Ryan Williams is right to define multiculturalism as an anti-American ideology that seeks to undermine the basis for individual rights.
‘I got three of my other homeless friends to help me work on this in the park where we sleep. And now, they know it too! So if we can do it, all y’all don’t have any excuse!’
Would our schools have prepared Abraham Lincoln to give us the Gettysburg Address or Second Inaugural? Do they aspire to?
Jay Cost’s recent article in National Review attempts to answer an increasingly important question about why and how the United States remains united, but he misses something.
To understand a hit piece on Albert Einstein for being ‘racist,’ we have to understand the Theory of Wokeness Relativity.
‘It is for this the struggle should be maintained, that we may not lose our birthright… The nation is worth fighting for, to secure such an inestimable jewel.’
We are in a very divided moment, and when divisions run that deep, centralized decision-making can make it worse. But that’s no argument for secession.
During Rep. Joe Kennedy’s response to Donald Trump’s first State of the Union address on Tuesday night, the Democratic congressman got wrecked on the Internet.
Our Thanksgiving celebration originated in our nation’s worst period of turmoil and bloodshed: the Civil War. Its lessons can help us today.
Vandals burned a century-old bust of Abraham Lincoln, revealing that the violent campaign to scrub America of its Confederate past isn’t about the Confederacy at all.
Progressives are outraged that a new HBO series will depict a modern-day Confederacy. But they have more in common with the Confederacy than they realize.
To celebrate the Fourth of July, CNN tweeted out quotes from notable Americans including one from Abraham Lincoln. The thing is, it’s fake.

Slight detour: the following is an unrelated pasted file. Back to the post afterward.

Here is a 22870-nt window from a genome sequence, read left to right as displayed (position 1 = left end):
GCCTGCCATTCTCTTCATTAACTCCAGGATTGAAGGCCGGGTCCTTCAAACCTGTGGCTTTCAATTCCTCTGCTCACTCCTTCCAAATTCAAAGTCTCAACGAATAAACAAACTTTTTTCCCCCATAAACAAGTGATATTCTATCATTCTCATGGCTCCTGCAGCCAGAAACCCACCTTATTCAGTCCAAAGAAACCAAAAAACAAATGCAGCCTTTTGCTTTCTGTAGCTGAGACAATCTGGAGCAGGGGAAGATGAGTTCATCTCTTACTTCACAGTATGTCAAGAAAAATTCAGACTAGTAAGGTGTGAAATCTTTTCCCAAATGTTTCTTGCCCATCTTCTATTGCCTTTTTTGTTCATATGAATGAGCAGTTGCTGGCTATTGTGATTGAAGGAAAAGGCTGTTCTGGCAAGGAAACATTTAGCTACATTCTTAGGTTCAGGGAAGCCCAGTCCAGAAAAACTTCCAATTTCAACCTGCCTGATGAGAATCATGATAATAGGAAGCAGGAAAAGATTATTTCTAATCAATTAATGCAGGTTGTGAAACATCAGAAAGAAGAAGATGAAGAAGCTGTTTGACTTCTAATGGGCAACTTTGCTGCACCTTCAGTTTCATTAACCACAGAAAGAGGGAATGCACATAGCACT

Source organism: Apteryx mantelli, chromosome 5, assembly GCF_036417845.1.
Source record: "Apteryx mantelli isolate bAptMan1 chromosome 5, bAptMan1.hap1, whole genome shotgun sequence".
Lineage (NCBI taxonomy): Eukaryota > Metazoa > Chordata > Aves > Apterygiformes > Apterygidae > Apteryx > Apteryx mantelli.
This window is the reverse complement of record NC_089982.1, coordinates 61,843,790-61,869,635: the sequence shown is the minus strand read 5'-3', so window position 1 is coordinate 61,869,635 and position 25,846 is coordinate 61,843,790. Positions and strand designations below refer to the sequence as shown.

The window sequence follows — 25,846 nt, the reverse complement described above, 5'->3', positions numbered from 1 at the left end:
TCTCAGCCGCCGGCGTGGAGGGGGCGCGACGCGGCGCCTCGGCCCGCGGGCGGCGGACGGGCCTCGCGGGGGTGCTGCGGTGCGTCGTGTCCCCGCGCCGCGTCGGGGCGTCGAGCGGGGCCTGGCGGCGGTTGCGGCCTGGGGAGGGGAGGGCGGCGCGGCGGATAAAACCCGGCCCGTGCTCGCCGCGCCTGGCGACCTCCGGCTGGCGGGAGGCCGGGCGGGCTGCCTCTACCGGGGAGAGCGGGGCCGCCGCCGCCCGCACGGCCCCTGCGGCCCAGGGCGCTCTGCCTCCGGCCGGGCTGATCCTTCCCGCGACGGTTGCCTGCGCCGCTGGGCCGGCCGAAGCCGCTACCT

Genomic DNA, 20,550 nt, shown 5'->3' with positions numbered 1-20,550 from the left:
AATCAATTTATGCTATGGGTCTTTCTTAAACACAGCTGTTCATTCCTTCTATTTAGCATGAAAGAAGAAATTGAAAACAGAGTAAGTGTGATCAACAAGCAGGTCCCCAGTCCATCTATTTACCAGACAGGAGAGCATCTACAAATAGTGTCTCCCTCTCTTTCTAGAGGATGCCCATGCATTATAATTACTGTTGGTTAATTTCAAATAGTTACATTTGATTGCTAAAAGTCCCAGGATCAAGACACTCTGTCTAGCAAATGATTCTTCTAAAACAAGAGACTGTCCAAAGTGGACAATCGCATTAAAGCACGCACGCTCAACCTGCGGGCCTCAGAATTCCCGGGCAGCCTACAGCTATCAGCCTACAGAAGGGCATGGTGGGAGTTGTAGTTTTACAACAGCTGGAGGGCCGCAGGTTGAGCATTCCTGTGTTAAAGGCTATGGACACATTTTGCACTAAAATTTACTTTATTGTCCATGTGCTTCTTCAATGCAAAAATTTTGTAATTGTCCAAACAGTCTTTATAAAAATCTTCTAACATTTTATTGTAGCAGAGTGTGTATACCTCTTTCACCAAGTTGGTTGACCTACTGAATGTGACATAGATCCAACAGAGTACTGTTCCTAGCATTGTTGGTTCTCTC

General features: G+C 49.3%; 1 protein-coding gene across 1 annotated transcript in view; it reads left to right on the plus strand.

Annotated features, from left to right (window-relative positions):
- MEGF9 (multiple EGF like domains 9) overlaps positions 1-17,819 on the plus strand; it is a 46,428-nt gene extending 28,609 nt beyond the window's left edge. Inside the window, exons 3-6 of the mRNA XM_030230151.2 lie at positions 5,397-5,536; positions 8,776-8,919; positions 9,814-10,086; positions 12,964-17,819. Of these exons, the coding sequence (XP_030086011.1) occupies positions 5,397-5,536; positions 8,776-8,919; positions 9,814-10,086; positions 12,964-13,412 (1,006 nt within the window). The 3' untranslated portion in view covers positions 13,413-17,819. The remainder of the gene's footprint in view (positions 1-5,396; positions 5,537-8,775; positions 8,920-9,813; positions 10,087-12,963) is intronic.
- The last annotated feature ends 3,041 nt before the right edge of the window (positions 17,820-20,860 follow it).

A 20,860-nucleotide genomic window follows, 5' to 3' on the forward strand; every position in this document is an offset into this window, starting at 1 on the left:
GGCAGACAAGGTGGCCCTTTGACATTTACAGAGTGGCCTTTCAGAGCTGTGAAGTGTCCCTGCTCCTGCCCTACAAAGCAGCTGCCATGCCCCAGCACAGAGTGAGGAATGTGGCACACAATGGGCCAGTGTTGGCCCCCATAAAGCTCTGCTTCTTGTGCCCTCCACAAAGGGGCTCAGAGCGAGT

Despite its roots in American independence, the Fourth of July is incomplete without understanding and celebrating Lincoln too.
As radical as they are, lefty extremists’ position is at least useful in making us rethink the elevation of Confederate leaders to undeserved heights.
Of the 44 persons who have served as president, only one ever received a Letters Patent for an invention: a man whose 208th birthday we commemorate on February 12.
Comparing either Trump or Obama to Lincoln isn’t necessarily a positive exercise. Regardless, Trump is clearly the heir-apparent.
If Trump wants to succeed, he should take his inaugural cues from Abraham Lincoln and Richard Nixon, who called for unity in times of deep division.
‘I recommend to [the American people]…that they do…fervently implore the interposition of the Almighty hand to heal the wounds of the nation and to restore it…’
A presidential election holds serious consequences. But if the republic can’t survive one bad executive, then it’s already dead.
Congress in 1866 was concerned about an unpopular, reactionary president using the Supreme Court to restrict the people’s rights. In 2017, we will likely find ourselves in a similar spot.
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